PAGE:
T. David Gordon's Letter Back to Me

Dear Readers,

If you read the previous blog post, it contained a detailed rebuttal to Prof. Gordon's review of Popologetics. I felt that his review had made some accusations about my handling of Kenneth Myers All God's Children and Blue Suede Shoes. I posted my rebuttal and sent a copy to Prof. Gordon. He responded the same day with this letter. My response to him is one of immense gratitude to a brother in Christ. We may have differences over our approach to popular culture, but it is obvious that he cares for me as a brother, and was dismayed that I might think that he was trying to harm my reputation. For my part, I publically apologize for misreading him on this point -- I feel badly that I caused him such dismay. But as both of us serve a Savior who extends forgiveness in a most outrageously gracious fashion, I am assured that we are both reconciled to our God and to each other. And I am really grateful that I can have a public exchange with another academic in this sort of context. Academics can get really nasty at times, but a context of loving concern for one's interlocutor makes for a safe environment where exchanging opinions and ideas is both creative and an occasion for joy, not resentment. In short, I've learned a lot, just from Prof. Gordon's gracious response. Here's the letter in its entirety.

Dear Mr. Turnau,

It saddened me to learn that my review prompted you “to clear my name.”  Please let me be the second (you were the first) to clear your name.  I did not say then and do not believe now that you lied about Ken Myers.  Everything I know about you from your writings and reputation is that you are a Christian of the highest moral fiber, whose life is upright, even exemplary, and I regard it as my public duty to declare so in the clearest, most unambiguous terms.  Readers of your blog may feel free to stop reading right here, but I will offer a brief explanation of the two things you mentioned (“lying and misrepresenting”), to be sure (for those who may care) what I did and did not say or intend.  You said, “Prof. Gordon accused me of lying and misrepresenting Myers’ position.”

1. Regarding lying.  I most certainly did not and do not accuse you of lying.  Before citing LC 145, I said, “What he (Turnau) should describe is Myers’s position, reasoning, or evidence, not his attitude,” about which I could, of course, be entirely mistaken.  Following the citation, I said, “and I would suggest that guessing about someone’s intentions/attitudes virtually guarantees that one will occasionally misconstrue them…”  I still suggest that; I still think it is better to find labels for positions that are non-attitudinal, because I still think permitting ourselves to do so will eventually result in our miscontruing them.  But I did not say that you had done so; I merely cited the wisdom of our catechism as grounds for my preference that we find non-attitudinal labels when describing the positions of others.  We apparently have an honest disagreement here about the label you chose, but it is an HONEST disagreement, and I want the public to know that.  I did not and do not “accuse a brother in Christ of dishonesty,” and you are entirely free to publish this sentence as broadly as you think necessary to preserve your deservedly good name.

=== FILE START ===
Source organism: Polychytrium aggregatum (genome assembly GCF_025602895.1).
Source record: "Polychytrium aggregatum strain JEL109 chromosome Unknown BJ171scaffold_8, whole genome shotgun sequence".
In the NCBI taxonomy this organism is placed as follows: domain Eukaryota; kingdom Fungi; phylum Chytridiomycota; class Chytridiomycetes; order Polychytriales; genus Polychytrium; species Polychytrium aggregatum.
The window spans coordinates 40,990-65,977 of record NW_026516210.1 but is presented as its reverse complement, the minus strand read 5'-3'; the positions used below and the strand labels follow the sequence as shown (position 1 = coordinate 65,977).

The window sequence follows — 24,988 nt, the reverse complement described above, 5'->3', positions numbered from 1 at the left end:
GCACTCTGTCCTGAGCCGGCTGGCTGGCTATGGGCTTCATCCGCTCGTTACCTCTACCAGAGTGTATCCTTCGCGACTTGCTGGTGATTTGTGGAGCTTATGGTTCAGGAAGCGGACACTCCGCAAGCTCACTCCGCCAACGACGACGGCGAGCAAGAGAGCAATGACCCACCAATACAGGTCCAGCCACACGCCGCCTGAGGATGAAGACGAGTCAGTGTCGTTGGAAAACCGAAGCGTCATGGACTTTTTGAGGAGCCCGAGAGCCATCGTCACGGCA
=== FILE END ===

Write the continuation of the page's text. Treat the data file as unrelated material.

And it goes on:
2. Regarding misrepresenting.  I did accuse you of misrepresenting Myers in the one quotation that I cited.  I said that Turnau “misrepresents Myers by suggesting that Myers made a comprehensive claim where he only made a potential and qualified claim,” and I then placed the two quotes side-by-side so that readers could judge for themselves whether my allegation of misrepresentation was accurate.  I followed that immediately by saying, “I do not suggest that Turnau’s mis-representation is intentional…”  So even my claim that you misrepresented Myers in that quote expressly cleared you of any improper intention.

Perhaps in the near future we can continue to discuss the substantive matters, and even the question of how best to label certain approaches; but the duties of Ephesians 4:3 and of LC 144 (“loving, desiring, and rejoicing in their good name”) cannot await that.  I do love, desire, and rejoice in your good name, and it is my duty to offer you this statement to put on your website, so that the public will know that I did not and do not accuse you either of lying or of intentional misrepresentation. 

That God would bless and keep you, is the prayer of

Yours in Christ,

T. David Gordon